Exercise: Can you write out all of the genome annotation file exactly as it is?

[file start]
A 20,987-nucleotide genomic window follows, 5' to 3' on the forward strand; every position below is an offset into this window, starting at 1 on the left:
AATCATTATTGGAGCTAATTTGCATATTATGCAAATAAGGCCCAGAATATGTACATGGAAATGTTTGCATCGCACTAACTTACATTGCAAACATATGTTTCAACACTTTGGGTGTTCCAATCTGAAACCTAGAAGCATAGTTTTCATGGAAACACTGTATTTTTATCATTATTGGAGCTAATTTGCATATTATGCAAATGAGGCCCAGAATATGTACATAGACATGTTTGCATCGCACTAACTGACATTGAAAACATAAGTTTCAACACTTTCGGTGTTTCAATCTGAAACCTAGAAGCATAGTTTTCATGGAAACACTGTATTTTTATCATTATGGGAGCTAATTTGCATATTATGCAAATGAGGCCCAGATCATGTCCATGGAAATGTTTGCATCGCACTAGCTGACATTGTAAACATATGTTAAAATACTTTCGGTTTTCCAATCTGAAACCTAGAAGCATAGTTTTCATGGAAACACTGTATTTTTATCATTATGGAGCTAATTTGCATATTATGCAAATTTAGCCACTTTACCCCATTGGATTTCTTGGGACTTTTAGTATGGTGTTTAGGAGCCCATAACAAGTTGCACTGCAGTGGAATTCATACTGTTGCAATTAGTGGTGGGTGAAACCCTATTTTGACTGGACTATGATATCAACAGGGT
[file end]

A 20,987-nucleotide genomic window follows, 5' to 3' on the forward strand; every position below is an offset into this window, starting at 1 on the left:
AATCATTATTGGAGCTAATTTGCATATTATGCAAATAAGGCCCAGAATATGTACATGGAAATGTTTGCATCGCACTAACTTACATTGCAAACATATGTTTCAACACTTTGGGTGTTCCAATCTGAAACCTAGAAGCATAGTTTTCATGGAAACACTGTATTTTTATCATTATTGGAGCTAATTTGCATATTATGCAAATGAGGCCCAGAATATGTACATAGACATGTTTGCATCGCACTAACTGACATTGAAAACATAAGTTTCAACACTTTCGGTGTTTCAATCTGAAACCTAGAAGCATAGTTTTCATGGAAACACTGTATTTTTATCATTATGGGAGCTAATTTGCATATTATGCAAATGAGGCCCAGATCATGTCCATGGAAATGTTTGCATCGCACTAGCTGACATTGTAAACATATGTTAAAATACTTTCGGTTTTCCAATCTGAAACCTAGAAGCATAGTTTTCATGGAAACACTGTATTTTTATCATTATGGAGCTAATTTGCATATTATGCAAATTTAGCCACTTTACCCCATTGGATTTCTTGGGACTTTTAGTATGGTGTTTAGGAGCCCATAACAAGTTGCACTGCAGTGGAATTCATACTGTTGCAATTAGTGGTGGGTGAAACCCTATTTTGACTGGACTATGATATCAACAGGGT